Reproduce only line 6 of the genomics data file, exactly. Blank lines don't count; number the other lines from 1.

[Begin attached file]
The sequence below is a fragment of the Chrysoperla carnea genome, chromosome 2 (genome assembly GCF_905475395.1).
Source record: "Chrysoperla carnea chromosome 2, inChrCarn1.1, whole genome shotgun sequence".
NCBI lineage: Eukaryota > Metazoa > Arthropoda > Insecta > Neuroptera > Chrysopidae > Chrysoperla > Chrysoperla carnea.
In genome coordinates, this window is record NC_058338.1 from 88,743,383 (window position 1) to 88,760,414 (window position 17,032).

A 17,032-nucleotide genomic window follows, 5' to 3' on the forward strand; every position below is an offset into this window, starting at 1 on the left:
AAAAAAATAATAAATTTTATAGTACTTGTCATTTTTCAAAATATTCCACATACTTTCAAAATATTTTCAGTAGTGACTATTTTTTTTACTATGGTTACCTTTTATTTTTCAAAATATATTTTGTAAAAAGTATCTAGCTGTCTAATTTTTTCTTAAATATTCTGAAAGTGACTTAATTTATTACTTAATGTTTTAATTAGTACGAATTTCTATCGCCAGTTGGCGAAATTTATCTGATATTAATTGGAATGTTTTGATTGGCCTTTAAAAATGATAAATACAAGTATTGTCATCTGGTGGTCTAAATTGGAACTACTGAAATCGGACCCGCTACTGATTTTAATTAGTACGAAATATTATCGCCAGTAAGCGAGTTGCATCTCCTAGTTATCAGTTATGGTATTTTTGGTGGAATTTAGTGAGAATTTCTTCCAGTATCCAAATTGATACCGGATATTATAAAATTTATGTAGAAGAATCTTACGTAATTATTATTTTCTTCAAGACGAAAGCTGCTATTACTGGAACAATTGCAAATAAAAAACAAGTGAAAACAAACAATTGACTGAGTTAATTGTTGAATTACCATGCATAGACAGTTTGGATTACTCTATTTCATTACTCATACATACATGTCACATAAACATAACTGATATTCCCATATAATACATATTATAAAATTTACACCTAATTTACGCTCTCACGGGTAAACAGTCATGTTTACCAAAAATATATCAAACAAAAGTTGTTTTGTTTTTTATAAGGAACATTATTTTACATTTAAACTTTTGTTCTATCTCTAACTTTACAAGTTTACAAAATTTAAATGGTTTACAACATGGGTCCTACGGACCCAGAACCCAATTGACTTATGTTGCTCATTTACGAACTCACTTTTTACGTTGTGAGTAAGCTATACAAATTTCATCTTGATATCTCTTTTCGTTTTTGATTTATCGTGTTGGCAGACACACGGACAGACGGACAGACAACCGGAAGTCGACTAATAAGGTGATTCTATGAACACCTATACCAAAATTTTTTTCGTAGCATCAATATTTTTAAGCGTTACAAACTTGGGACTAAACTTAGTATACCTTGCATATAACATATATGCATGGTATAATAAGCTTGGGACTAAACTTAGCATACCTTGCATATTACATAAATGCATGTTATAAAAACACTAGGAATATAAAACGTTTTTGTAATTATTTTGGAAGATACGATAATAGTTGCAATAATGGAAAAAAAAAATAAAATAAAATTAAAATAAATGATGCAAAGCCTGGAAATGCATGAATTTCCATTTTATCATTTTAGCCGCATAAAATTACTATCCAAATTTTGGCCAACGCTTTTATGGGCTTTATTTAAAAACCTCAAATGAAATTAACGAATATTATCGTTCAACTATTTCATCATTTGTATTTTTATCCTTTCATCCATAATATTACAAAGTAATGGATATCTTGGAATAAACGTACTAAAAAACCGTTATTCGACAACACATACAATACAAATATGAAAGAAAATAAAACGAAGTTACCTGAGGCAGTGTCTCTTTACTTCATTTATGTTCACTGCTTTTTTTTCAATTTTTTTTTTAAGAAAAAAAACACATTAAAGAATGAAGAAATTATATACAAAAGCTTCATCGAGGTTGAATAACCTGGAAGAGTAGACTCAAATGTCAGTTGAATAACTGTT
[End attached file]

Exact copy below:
AAAAAAATAATAAATTTTATAGTACTTGTCATTTTTCAAAATATTCCACATACTTTCAAAATATTTTCAGTAGTGACTATTTTTTTTACTATGGTTACCTTTTATTTTTCAAAATATATTTTGTAAAAAGTATCTAGCTGTCTAATTTTTTCTTAAATATTCTGAAAGTGACTTAATTTATTACTTAATGTTTTAATTAGTACGAATTTCTATCGCCAGTTGGCGAAATTTATCTGATATTAATTGGAATGTTTTGATTGGCCTTTAAAAATGATAAATACAAGTATTGTCATCTGGTGGTCTAAATTGGAACTACTGAAATCGGACCCGCTACTGATTTTAATTAGTACGAAATATTATCGCCAGTAAGCGAGTTGCATCTCCTAGTTATCAGTTATGGTATTTTTGGTGGAATTTAGTGAGAATTTCTTCCAGTATCCAAATTGATACCGGATATTATAAAATTTATGTAGAAGAATCTTACGTAATTATTATTTTCTTCAAGACGAAAGCTGCTATTACTGGAACAATTGCAAATAAAAAACAAGTGAAAACAAACAATTGACTGAGTTAATTGTTGAATTACCATGCATAGACAGTTTGGATTACTCTATTTCATTACTCATACATACATGTCACATAAACATAACTGATATTCCCATATAATACATATTATAAAATTTACACCTAATTTACGCTCTCACGGGTAAACAGTCATGTTTACCAAAAATATATCAAACAAAAGTTGTTTTGTTTTTTATAAGGAACATTATTTTACATTTAAACTTTTGTTCTATCTCTAACTTTACAAGTTTACAAAATTTAAATGGTTTACAACATGGGTCCTACGGACCCAGAACCCAATTGACTTATGTTGCTCATTTACGAACTCACTTTTTACGTTGTGAGTAAGCTATACAAATTTCATCTTGATATCTCTTTTCGTTTTTGATTTATCGTGTTGGCAGACACACGGACAGACGGACAGACAACCGGAAGTCGACTAATAAGGTGATTCTATGAACACCTATACCAAAATTTTTTTCGTAGCATCAATATTTTTAAGCGTTACAAACTTGGGACTAAACTTAGTATACCTTGCATATAACATATATGCATGGTATAATAAGCTTGGGACTAAACTTAGCATACCTTGCATATTACATAAATGCATGTTATAAAAACACTAGGAATATAAAACGTTTTTGTAATTATTTTGGAAGATACGATAATAGTTGCAATAATGGAAAAAAAAAATAAAATAAAATTAAAATAAATGATGCAAAGCCTGGAAATGCATGAATTTCCATTTTATCATTTTAGCCGCATAAAATTACTATCCAAATTTTGGCCAACGCTTTTATGGGCTTTATTTAAAAACCTCAAATGAAATTAACGAATATTATCGTTCAACTATTTCATCATTTGTATTTTTATCCTTTCATCCATAATATTACAAAGTAATGGATATCTTGGAATAAACGTACTAAAAAACCGTTATTCGACAACACATACAATACAAATATGAAAGAAAATAAAACGAAGTTACCTGAGGCAGTGTCTCTTTACTTCATTTATGTTCACTGCTTTTTTTTCAATTTTTTTTTTAAGAAAAAAAACACATTAAAGAATGAAGAAATTATATACAAAAGCTTCATCGAGGTTGAATAACCTGGAAGAGTAGACTCAAATGTCAGTTGAATAACTGTT